5 Dream Trips I’d Take This Year If Time & Money Were No Object

For the first time in my adult life I have more or less definite plans for the next 12 months. Almost all of them revolve around adventures, creative storytelling, and sharing knowledge, so I can’t complain.

Perhaps it’s in response to the existential tyranny of ‘future planning’, though, that I often find myself daydreaming about the trips I’d do if I hadn’t already made these plans!

Here are a few dream trips I’d take in 2014 if time and money were no object:

* * *

1. Walk across Armenia

Reminder of eternal anguish and suffering

Much of the back country of my adoptive homeland remains unexplored (at least by me). Given the elevation and the terrain – and the diminutive scale of the nation – it’d make a lot of sense to do it on foot. I’d begin from Georgia and avoid the roads, heading cross-country, taking a detour through Nagorno-Karabakh and continuing to the opposing border with Iran.

It’d be tough, but it’d be a fantastic exploration of the significant geography of the region – particularly the parts the Soviets couldn’t reach.

2. Bikepack the Caribbean

Sunset by the sea near Bir Ali, Yemen

Everyone I’ve mentioned this idea to over the last few years has made jokes about luxury yachts and pina coladas. It’s precisely this holiday-oriented preconception of the region that I suspect would be blown out of the water (sorry) by a back-road and off-road exploration of these former colonial islands.

(Yes, I’d aim to hitch-hike between islands on luxury yachts while sipping pina coladas. Why not?)

3. Paddle the Ganges

Packrafting preparation

It was a friend of mine who put this particular idea into my head. Thankfully he hasn’t actually gone and done it, leaving me free to steal his idea.

Canadian-canoeing the length of a river upon which a few hundred million people depend, through some of the most densely populated regions on Earth, could hardly fail to be a memorable experience, now, could it?

4. Cycle the Pamir Highway

Dirt tracks and switchbacks

Photo by Andy.

My original bicycle journey towards Central Asia was halted in Tehran (yet somehow ended up in Djibouti). I’d love to pick up that trail again and take a ride through the stunning mountainous regions of Central Asia. A couple of months would do it.

I’m attracted to this route not just for the yawning landscapes and ancient cultures, but because I’d be able to speak the local language and because with my Armenian passport I wouldn’t need any visas…

5. Hitch-hike to Australia

Thumbless hitching

I’m a sucker for hitching, and I’d love to see it have a renaissance. There seems to be a paradigm shift towards co-operation and sharing in the process of happening – about time, too – and it’d be nice to think that thumbing rides would make a return to the realm of social acceptability as part of it.

A demonstrative hitching trip from the UK to Australia (for example) might work well as part of an awareness-raising campaign of some kind.

# # #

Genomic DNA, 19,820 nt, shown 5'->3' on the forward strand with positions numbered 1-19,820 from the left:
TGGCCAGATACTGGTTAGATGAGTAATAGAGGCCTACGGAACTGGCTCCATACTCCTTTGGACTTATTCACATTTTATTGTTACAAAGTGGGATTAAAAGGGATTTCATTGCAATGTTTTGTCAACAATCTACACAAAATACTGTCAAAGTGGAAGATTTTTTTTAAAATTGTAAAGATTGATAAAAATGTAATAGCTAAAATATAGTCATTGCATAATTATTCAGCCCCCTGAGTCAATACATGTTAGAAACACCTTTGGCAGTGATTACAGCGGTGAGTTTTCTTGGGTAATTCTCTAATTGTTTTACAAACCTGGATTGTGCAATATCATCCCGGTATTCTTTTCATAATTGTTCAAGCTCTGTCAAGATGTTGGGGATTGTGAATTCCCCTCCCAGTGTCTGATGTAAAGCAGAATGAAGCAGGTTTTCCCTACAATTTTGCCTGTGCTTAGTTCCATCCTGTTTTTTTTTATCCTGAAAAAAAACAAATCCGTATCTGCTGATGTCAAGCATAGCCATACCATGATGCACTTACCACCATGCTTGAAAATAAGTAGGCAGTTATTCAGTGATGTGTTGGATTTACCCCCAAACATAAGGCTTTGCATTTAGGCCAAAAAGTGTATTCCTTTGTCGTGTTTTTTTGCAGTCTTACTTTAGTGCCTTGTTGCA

Nothing too ambitious, then! (It’s OK to dream big.)

Got dream trips? Sure you do. Go on – spill the beans.

17 Responses to “5 Dream Trips I’d Take This Year If Time & Money Were No Object”

  1. Andrew Turner

    Top 5 would be…
    1 Cycle South America Toe to Tip – I’ve always been fascinated by the countries in the region and want to experience the people, sights and smells first hand
    2 Bike the UK coastline
    3 Walk across the Gobi Dessert, I know its been done but there is an element of fascination about the place, as there are other deserts to tag on I thought it could end up being A walk across Mongolia.
    4 Yukon Arctic Ultra by bike, a race I know, but everyone I’ve talked to who have done it, say its simply a survival exercise and once you realize that the ‘race’ takes on a new guise
    5 Swim the Bristol Channel, but at a much wider spot than most challenge’s, I quite fancy the challenge of a multi day swim from england to wales maybe Bristol to the Gower?
    Anyway there’s my top 5, logistically I’ll have to wait a few years, planning and cash, but they’re on the cards…

    Reply
    • Tom Allen

      Fantastic!

      I think crossing Mongolia on foot would be fascinating, cheap and entirely do-able. Looking forward to hearing about it 🙂

      (Regarding the Gobi having already been walked – who cares?)

      Reply
  2. Alex

    Of all the places I’ve been, Tajikistan and Kyrgyzstan are the two places that I really pine to go back to. But be aware that once up on the plateau (east of Khorog) most of the people you’ll come across are Kyrgyz not Tajik – the Soviets did an atrocious job of drawing borders and there are thousands of Tajiks living in Uzbekistan and Uzbeks living in Kyrgyzstan too. Anyway, point is, you might not find as much Tajik spoken up on the plateau as you thought, but do look into it as I was speaking Russian across the whole of Central Asia.

    The Wakkhan Valley is all Tajik though and, if I had my time again and wasn’t cursed by stomach bugs, visa deadlines and silly ex-soviet bureaucracy, then I’d have linked that up with the Zorkul Nature Reserve to Murghab where you’ll have superb views over the Hindu Kush and greater Pamir all to yourself and a handful of herders. The main road to Murghab it’s all sealed and a little ho hum.

    Do remember to pack at least four times as much loo paper as you think you’ll need… and a spare pair of cycling shorts…